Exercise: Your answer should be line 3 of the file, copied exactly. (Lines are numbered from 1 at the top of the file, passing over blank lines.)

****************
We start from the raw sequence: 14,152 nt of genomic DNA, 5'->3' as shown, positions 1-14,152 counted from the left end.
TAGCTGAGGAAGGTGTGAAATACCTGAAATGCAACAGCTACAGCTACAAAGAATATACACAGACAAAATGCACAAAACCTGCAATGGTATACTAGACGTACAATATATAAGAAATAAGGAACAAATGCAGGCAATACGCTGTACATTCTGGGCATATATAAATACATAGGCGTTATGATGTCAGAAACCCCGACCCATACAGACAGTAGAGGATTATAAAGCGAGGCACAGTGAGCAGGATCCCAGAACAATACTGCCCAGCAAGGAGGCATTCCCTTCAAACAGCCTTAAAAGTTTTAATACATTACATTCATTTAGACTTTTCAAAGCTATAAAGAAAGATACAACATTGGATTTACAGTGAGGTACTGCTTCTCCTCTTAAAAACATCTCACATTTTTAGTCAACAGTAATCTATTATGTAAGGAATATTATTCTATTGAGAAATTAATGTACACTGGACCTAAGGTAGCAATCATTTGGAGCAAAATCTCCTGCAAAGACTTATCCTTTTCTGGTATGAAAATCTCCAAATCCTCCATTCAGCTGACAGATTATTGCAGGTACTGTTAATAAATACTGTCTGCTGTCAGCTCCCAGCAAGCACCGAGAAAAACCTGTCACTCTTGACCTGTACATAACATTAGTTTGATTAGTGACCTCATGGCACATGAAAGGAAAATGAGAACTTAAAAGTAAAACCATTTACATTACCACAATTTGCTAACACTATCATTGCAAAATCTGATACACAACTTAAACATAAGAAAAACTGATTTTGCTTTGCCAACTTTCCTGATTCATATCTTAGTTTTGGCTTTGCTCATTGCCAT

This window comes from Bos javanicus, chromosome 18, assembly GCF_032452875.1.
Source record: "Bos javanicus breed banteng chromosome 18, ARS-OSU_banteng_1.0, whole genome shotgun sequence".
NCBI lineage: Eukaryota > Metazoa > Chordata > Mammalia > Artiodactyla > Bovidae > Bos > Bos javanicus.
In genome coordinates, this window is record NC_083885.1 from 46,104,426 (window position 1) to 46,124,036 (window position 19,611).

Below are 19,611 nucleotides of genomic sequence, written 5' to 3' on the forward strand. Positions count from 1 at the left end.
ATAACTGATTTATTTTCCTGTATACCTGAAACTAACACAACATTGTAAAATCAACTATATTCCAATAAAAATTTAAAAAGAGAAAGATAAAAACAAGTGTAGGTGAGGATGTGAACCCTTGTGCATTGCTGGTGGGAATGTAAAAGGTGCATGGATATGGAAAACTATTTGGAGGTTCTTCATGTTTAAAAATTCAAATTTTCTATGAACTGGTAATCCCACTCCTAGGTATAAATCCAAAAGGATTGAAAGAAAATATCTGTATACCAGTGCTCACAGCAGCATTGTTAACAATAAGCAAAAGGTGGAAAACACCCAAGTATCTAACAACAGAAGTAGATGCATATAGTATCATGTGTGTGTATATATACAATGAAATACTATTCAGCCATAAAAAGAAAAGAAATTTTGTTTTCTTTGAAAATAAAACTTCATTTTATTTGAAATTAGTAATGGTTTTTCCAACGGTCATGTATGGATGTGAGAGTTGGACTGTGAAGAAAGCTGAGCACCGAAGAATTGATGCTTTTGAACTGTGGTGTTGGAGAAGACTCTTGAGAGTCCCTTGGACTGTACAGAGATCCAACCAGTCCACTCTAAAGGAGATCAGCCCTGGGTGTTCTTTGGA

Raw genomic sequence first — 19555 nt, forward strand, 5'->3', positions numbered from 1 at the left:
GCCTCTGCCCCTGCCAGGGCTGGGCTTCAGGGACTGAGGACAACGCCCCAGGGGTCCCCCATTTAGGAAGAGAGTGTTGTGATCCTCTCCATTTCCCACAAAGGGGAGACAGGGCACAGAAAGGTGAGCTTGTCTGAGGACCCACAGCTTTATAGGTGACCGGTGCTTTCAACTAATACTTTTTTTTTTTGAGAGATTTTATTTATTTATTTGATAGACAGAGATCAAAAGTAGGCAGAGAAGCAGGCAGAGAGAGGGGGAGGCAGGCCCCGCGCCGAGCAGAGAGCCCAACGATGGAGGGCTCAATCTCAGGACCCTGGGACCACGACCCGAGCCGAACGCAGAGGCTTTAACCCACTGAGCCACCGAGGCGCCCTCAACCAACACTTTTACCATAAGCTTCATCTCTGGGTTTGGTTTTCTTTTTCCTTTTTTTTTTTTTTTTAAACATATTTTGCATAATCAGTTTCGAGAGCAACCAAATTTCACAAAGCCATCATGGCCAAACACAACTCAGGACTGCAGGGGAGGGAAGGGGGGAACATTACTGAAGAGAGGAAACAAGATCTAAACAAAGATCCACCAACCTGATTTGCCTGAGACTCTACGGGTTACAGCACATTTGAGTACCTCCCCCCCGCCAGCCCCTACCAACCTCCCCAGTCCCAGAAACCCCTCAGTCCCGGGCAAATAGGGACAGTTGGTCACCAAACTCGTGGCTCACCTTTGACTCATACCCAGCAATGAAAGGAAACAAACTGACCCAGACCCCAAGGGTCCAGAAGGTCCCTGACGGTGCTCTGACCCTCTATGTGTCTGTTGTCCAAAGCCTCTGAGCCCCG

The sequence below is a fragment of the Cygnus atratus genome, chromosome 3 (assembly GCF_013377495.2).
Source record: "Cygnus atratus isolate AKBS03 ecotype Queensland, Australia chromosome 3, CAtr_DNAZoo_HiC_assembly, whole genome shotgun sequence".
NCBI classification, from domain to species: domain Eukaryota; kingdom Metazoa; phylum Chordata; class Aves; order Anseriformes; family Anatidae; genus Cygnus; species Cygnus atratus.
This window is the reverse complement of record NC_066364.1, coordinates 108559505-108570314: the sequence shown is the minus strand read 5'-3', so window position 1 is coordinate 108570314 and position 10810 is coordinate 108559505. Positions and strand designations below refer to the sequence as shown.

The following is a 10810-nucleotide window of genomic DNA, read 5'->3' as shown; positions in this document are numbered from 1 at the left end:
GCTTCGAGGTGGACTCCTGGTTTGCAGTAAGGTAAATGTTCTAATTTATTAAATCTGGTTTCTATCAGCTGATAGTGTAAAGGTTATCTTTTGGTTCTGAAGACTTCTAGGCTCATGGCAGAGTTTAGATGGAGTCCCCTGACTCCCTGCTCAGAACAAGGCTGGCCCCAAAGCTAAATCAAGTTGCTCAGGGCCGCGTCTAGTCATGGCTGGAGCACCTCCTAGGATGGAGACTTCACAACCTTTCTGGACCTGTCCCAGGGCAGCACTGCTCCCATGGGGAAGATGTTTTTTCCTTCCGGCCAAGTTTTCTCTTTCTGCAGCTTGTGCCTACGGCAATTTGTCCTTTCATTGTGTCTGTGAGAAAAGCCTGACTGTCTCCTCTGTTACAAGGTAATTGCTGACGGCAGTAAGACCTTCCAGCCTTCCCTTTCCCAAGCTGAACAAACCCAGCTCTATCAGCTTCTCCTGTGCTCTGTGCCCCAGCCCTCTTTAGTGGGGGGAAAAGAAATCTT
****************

This window comes from Bos javanicus, chromosome 18, assembly GCF_032452875.1.